Editing an academic journal: what is it like, why does it take so long, and would you do it?

Dr Catherine Walshe, Editor of Palliative Medicine, shares what it’s like behind the scenes of the EAPC’s official research journal and explains how you might contribute as a screening editor.

Dr Catherine Walsh, Palliative Medicine Editor

Dr Catherine Walsh, Palliative Medicine Editor

You’ve spent hours crafting your article, following on from a long period of data collection and analysis. You spend a few more hours making sure it meets the submission requirements of your chosen journal. You then spend even more time working out how to upload it to the electronic submission system of the journal. Hopefully, you then receive an acknowledgement that it’s arrived. And then? Well, what does happen then? As an author, it probably feels like your article has disappeared from sight whilst you wait anxiously to hear from the journal. And wait you do at times. Be grateful that you don’t do work in economics and business, as the mean time in their discipline from submission to acceptance is around 18 months, compared to chemistry, which had the shortest mean time across disciplines in one study of around nine months, with biomedical journals taking a little longer (Björk and Solomon 2013). Why does it take so long? What are those editors doing with your manuscript? Don’t they know how important your work is?

Palliative Medicine Editorial Manager, Debbie Ashby

Palliative Medicine Editorial Manager, Debbie Ashby

Well, at Palliative Medicine, the research journal of the European Association for Palliative Care (EAPC), we can tell you a little about what happens within our system. Once your article has been submitted, it’s checked to make sure it meets our general requirements by the Editorial Manager and then moved forwards into the main system within Manuscript Central. Papers are then assessed by two to four ‘screening editors’ to see if they meet some general criteria, essentially that they contribute to the field of palliative care and are ethical and robustly conducted studies. We aim to do this within three to four weeks of submission. Sadly, we don’t have space for all papers, and many have to be declined at this point. For those going for review, we then source two independent external peer reviews. This, unfortunately, is where delays creep in as people are increasingly busy and perhaps don’t let us know if they are unable to do the review. We may have to repeat this invitation process a number of times. If you wonder where your manuscript is within the system it’s usually here – sourcing reviews – and then waiting for people to return reviews in a timely manner. Frustrating for you and for us, but we do understand the pressures people are under as we are all reviewers ourselves. We aim to let people have a decision quickly once the reviews are in, and then you will know if you have been asked to make revisions or not.

Interested in joining our team as a screening editor?

We know it can be a long and tortuous process, and one which I never fully appreciated until I joined the editorial team of Palliative Medicine. Being an editor, however, is a very rewarding role, it’s great to see submitted papers making an impact within our community and helping to create a robust evidence base for patient care. You can also be part of trying to make the system more user-friendly and responsive! Might you be interested in joining our team at Palliative Medicine? We’re currently looking for a new screening editor to work with us and want this opportunity to be widely known. Click here to find full details of the sort of person we are looking for and some information about the role. And once you’ve looked at that, and if you have questions, please don’t hesitate to email me with any further queries. Application is initially by CV to me by 11 March 2016.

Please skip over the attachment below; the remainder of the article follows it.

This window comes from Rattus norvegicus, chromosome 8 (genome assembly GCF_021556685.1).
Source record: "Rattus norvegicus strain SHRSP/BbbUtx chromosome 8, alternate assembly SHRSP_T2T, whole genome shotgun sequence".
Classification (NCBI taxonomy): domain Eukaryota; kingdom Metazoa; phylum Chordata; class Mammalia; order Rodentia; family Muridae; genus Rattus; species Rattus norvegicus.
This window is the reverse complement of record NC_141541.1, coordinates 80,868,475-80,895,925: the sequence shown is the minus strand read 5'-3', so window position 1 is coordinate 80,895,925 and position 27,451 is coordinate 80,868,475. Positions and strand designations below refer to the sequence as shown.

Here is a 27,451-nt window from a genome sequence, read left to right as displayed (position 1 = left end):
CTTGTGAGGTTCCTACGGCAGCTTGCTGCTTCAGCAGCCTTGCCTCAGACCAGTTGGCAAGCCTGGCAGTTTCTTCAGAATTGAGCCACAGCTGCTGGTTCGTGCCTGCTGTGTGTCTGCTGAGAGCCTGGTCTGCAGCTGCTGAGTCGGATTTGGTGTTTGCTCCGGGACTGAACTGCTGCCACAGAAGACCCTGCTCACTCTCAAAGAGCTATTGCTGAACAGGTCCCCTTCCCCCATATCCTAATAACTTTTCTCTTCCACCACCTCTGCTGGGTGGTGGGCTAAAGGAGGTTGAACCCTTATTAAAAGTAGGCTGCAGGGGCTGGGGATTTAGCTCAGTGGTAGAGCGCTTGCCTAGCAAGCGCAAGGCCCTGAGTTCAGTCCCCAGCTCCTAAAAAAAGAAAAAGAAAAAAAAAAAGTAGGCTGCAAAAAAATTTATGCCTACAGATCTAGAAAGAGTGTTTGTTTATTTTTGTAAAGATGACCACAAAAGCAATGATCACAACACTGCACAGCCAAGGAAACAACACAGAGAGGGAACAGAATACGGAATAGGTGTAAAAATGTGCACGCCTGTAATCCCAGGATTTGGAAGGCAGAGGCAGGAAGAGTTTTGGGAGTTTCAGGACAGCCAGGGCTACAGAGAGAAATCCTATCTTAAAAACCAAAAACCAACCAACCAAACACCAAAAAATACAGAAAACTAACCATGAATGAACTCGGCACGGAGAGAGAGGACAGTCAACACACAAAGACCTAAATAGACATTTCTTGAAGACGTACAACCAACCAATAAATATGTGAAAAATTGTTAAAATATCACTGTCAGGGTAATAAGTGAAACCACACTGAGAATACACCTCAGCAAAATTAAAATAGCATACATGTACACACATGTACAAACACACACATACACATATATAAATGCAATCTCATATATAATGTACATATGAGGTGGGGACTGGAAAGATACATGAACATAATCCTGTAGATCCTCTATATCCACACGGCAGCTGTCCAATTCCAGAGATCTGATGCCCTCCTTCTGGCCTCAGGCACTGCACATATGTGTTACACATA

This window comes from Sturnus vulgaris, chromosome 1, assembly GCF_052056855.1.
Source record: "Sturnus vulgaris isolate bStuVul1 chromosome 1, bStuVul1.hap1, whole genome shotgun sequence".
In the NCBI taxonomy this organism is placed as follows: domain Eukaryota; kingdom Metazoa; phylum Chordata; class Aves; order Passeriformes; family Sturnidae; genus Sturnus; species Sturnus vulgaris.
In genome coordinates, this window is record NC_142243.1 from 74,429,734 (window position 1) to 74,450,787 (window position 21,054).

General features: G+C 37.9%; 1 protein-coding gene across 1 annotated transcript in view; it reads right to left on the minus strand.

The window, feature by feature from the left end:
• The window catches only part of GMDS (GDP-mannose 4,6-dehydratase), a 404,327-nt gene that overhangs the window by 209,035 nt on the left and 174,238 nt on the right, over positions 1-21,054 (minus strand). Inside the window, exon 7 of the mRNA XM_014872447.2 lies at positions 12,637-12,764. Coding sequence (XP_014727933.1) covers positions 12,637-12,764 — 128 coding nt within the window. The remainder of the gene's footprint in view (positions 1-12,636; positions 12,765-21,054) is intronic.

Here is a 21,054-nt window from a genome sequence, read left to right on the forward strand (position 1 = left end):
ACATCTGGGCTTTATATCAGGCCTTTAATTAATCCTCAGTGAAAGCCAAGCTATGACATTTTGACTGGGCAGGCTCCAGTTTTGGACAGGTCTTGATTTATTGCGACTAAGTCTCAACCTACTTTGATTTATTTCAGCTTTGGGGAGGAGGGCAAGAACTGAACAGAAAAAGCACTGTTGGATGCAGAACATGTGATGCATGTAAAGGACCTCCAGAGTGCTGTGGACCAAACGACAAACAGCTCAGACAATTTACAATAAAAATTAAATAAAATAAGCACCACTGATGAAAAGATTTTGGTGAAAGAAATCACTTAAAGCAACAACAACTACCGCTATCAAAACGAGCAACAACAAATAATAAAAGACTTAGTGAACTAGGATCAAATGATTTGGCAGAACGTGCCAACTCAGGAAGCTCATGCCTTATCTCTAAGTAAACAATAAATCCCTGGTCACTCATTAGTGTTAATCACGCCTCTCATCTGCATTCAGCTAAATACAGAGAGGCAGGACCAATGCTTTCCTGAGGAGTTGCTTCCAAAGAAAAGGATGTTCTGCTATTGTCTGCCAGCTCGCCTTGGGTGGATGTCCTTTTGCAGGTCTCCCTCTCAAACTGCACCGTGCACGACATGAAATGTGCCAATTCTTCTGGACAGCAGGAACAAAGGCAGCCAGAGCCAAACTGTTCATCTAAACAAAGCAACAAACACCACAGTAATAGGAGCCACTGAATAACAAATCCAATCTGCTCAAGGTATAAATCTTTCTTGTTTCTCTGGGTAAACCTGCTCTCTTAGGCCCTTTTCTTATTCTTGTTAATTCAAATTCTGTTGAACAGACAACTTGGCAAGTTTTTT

Björk, B.-C. & Solomon, D. (2013) The publishing delay in scholarly peer-reviewed journals. Journal of Informetrics, 7(4), 914-923.

Palliative Medicine ‘Editor’s choice’ on the EAPC Blog . . .
Each month, the editor of Palliative Medicine selects an article from the journal and invites the author(s) to write a post for the EAPC Blog about the background to the research with links to a free download copy of the full article. You can read the latest and all the previous Palliative Medicine ‘Editor’s choice’ posts here.

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Metamorphosis: The transformation process for palliative care professionals – or how to work in palliative care and not die trying

Rafael Mota Vargas and Vinita Mahtani-Chugani, palliative care physicians from Spain, explain the background to their longer research article selected as ‘Editor’s choice’ in the February issue of Palliative Medicine.

‘How do you manage to do this for a living?’

Dr Rafael Mota Vargas

Dr Rafael Mota Vargas

Palliative care professionals are frequently faced with this question. Are professionals expected to achieve particular abilities for palliative care? Or are they expected to demonstrate a kind of ‘Palliative Profile’?

Also, are professionals actually aware of the associated risks they are actively undertaking? Are they able to identify the emotions arising from their daily routine as related to suffering and death? And, if so, are they trained to handle them appropriately, and are they provided with effective self-care strategies?